Monday round-up


  • In The Washington Post, Robert Barnes invites readers to “reflect on the fact that — once again — folks had to sleep on the sidewalk for days to see or hear the Supreme Court at work,” waiting for up to four days to gain access to the oral argument earlier this month in Masterpiece Cakeshop v. Colorado Civil Rights Commission; he notes that “[t]his is becoming the norm when the court takes up big issues — gay rights, gun control, abortion, affirmative action.”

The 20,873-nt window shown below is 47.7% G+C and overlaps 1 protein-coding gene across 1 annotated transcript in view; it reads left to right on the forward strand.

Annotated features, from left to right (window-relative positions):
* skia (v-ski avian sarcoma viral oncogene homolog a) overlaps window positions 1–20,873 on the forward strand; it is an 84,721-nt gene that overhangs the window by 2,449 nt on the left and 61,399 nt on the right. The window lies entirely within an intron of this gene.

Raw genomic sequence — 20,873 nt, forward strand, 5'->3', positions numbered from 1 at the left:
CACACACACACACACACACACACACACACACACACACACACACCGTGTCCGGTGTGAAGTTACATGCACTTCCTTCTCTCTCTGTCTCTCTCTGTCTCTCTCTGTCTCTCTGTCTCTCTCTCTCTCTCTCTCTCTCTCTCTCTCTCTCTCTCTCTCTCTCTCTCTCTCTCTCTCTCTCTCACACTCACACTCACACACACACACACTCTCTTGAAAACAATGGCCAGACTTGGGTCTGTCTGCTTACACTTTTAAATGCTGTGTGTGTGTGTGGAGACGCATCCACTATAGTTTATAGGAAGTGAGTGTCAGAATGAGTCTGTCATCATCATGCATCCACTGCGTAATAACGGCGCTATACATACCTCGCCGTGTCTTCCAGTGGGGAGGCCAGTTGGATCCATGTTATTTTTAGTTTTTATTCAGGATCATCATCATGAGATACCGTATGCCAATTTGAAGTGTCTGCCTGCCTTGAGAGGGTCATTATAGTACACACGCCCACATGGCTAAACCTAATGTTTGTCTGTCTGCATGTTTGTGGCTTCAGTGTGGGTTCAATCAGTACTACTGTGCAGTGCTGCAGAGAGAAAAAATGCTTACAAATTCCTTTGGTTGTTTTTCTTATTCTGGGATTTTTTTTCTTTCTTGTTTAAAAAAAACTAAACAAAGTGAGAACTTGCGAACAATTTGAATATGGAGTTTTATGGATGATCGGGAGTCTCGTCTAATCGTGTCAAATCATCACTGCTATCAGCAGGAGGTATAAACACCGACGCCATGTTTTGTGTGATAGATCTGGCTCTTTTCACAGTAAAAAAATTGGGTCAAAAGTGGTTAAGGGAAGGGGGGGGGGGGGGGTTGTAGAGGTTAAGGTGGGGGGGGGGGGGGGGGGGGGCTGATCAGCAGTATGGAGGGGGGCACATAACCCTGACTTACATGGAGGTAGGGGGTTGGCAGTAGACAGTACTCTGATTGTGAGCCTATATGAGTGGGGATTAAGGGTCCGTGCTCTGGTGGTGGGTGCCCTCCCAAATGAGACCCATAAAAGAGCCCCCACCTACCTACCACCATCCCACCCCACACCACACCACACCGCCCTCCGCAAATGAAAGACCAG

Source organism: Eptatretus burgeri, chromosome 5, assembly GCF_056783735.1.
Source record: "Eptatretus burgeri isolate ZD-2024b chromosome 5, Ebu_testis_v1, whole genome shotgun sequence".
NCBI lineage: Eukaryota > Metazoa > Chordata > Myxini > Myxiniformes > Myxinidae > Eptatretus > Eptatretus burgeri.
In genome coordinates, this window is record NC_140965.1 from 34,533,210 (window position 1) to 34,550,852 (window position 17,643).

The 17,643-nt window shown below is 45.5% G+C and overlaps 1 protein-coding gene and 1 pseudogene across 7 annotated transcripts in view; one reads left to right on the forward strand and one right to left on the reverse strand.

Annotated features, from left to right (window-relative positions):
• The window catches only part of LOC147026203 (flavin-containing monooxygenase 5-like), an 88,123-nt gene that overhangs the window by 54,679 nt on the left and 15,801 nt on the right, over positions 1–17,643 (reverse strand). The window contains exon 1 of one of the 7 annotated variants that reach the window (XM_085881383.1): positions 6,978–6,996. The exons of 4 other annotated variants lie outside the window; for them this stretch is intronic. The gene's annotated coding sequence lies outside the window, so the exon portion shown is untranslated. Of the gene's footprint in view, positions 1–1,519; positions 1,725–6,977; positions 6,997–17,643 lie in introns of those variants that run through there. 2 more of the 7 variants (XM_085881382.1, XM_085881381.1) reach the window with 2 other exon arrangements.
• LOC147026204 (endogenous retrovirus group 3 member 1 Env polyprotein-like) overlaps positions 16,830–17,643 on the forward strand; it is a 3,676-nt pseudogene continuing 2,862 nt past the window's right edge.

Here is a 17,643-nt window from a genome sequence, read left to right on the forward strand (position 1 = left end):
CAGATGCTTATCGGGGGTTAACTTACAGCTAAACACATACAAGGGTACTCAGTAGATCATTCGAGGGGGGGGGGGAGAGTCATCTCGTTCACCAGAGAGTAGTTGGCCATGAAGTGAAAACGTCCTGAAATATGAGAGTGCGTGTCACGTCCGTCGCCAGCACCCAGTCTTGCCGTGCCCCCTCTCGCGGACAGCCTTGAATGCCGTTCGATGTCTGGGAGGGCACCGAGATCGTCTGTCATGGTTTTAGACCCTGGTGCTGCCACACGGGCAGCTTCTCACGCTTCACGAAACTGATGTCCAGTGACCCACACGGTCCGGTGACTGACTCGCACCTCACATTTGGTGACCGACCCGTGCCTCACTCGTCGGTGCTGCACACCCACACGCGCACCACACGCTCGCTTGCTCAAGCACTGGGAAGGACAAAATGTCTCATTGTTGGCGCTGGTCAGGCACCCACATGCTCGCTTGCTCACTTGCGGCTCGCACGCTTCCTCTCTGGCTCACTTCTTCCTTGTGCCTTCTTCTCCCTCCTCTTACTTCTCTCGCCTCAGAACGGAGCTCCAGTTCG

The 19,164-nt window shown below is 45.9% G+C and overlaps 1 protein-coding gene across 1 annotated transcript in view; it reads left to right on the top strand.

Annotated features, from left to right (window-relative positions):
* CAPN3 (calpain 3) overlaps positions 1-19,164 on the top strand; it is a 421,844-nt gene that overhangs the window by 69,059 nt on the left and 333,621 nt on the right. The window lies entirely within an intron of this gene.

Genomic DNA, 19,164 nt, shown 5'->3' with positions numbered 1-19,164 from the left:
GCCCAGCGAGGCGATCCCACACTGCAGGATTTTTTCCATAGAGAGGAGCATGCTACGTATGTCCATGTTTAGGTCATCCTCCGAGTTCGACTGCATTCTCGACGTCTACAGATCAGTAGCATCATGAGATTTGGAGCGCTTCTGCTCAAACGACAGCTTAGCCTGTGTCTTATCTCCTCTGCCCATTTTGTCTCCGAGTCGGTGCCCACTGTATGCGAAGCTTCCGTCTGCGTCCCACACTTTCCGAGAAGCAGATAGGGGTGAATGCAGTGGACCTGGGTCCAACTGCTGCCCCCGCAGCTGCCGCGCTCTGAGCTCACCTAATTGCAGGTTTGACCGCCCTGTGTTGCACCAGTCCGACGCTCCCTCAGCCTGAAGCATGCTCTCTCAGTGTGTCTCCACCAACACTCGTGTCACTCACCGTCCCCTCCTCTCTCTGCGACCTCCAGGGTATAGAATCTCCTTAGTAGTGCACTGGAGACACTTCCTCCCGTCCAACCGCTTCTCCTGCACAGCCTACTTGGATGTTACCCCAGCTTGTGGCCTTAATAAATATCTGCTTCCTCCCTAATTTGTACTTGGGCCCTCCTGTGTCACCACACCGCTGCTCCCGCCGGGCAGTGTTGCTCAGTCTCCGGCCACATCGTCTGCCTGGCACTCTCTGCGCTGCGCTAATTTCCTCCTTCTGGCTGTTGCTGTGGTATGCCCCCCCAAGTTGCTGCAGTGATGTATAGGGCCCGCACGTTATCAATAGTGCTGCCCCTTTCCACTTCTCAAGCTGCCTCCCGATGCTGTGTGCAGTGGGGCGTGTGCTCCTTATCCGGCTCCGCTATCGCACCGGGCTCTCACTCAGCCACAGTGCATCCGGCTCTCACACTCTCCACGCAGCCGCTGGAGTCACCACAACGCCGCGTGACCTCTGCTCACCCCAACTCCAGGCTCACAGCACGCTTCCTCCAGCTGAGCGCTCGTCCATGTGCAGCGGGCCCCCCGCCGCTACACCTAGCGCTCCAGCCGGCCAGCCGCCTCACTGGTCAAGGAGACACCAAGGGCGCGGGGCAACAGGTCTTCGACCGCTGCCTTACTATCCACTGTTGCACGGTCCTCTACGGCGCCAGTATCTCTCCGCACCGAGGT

• At Empirical SCOTUS, Adam Feldman uses text analysis of the argument in Masterpiece Cakeshop as he “attempts to discern (at least speculative) case outcome(s) from what the justices said.”
  • At the Associated Press, Jessica Gresko reports that “a new book on the Supreme Court’s food traditions. ‘Table for 9: Supreme Court Food Traditions & Recipes,’ out this month, is part history book, part cookbook,” and “includes more than three dozen recipes associated with justices and their families.”
  • After “examin[ing] the demographics of nearly 500 Supreme Court clerks hired since 2005 and spott[ing] some trends,” Karen Sloan provides a “roadmap for the journey from law school to the nation’s highest court” at (subscription or registration required).

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